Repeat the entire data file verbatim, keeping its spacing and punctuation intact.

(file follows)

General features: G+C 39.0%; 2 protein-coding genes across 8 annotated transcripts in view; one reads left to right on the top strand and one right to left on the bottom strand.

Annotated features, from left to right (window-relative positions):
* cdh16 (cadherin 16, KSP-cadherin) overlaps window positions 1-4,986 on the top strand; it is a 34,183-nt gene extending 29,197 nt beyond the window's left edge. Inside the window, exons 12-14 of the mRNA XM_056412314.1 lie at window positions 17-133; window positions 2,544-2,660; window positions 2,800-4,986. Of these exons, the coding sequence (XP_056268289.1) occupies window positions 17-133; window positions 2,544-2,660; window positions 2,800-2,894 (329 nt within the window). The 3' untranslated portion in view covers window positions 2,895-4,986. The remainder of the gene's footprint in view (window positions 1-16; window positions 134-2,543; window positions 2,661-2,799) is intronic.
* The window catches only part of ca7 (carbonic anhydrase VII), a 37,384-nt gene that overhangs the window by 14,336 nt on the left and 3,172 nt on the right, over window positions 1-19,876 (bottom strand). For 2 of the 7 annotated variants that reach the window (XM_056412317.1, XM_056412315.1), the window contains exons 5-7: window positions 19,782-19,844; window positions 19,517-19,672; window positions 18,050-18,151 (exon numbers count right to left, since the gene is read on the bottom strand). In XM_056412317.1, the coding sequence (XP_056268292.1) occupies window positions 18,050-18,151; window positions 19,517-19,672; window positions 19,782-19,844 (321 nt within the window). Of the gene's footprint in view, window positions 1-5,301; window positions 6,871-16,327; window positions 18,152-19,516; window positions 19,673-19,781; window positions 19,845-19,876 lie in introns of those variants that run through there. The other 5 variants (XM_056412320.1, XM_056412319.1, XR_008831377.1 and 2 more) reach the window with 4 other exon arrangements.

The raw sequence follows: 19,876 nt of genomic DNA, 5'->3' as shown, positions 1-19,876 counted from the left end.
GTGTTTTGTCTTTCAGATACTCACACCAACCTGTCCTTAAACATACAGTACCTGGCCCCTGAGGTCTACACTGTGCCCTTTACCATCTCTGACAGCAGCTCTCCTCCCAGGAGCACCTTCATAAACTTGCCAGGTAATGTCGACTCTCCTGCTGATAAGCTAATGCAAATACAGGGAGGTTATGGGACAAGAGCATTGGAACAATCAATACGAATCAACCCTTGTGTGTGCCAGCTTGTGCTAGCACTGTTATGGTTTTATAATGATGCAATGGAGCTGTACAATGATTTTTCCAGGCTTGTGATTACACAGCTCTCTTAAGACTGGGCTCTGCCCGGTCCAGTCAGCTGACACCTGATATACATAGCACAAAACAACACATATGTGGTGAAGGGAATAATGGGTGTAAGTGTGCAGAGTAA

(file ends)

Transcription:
General features: G+C 39.0%; 2 protein-coding genes across 8 annotated transcripts in view; one reads left to right on the top strand and one right to left on the bottom strand.

Annotated features, from left to right (window-relative positions):
* cdh16 (cadherin 16, KSP-cadherin) overlaps window positions 1-4,986 on the top strand; it is a 34,183-nt gene extending 29,197 nt beyond the window's left edge. Inside the window, exons 12-14 of the mRNA XM_056412314.1 lie at window positions 17-133; window positions 2,544-2,660; window positions 2,800-4,986. Of these exons, the coding sequence (XP_056268289.1) occupies window positions 17-133; window positions 2,544-2,660; window positions 2,800-2,894 (329 nt within the window). The 3' untranslated portion in view covers window positions 2,895-4,986. The remainder of the gene's footprint in view (window positions 1-16; window positions 134-2,543; window positions 2,661-2,799) is intronic.
* The window catches only part of ca7 (carbonic anhydrase VII), a 37,384-nt gene that overhangs the window by 14,336 nt on the left and 3,172 nt on the right, over window positions 1-19,876 (bottom strand). For 2 of the 7 annotated variants that reach the window (XM_056412317.1, XM_056412315.1), the window contains exons 5-7: window positions 19,782-19,844; window positions 19,517-19,672; window positions 18,050-18,151 (exon numbers count right to left, since the gene is read on the bottom strand). In XM_056412317.1, the coding sequence (XP_056268292.1) occupies window positions 18,050-18,151; window positions 19,517-19,672; window positions 19,782-19,844 (321 nt within the window). Of the gene's footprint in view, window positions 1-5,301; window positions 6,871-16,327; window positions 18,152-19,516; window positions 19,673-19,781; window positions 19,845-19,876 lie in introns of those variants that run through there. The other 5 variants (XM_056412320.1, XM_056412319.1, XR_008831377.1 and 2 more) reach the window with 4 other exon arrangements.

The raw sequence follows: 19,876 nt of genomic DNA, 5'->3' as shown, positions 1-19,876 counted from the left end.
GTGTTTTGTCTTTCAGATACTCACACCAACCTGTCCTTAAACATACAGTACCTGGCCCCTGAGGTCTACACTGTGCCCTTTACCATCTCTGACAGCAGCTCTCCTCCCAGGAGCACCTTCATAAACTTGCCAGGTAATGTCGACTCTCCTGCTGATAAGCTAATGCAAATACAGGGAGGTTATGGGACAAGAGCATTGGAACAATCAATACGAATCAACCCTTGTGTGTGCCAGCTTGTGCTAGCACTGTTATGGTTTTATAATGATGCAATGGAGCTGTACAATGATTTTTCCAGGCTTGTGATTACACAGCTCTCTTAAGACTGGGCTCTGCCCGGTCCAGTCAGCTGACACCTGATATACATAGCACAAAACAACACATATGTGGTGAAGGGAATAATGGGTGTAAGTGTGCAGAGTAA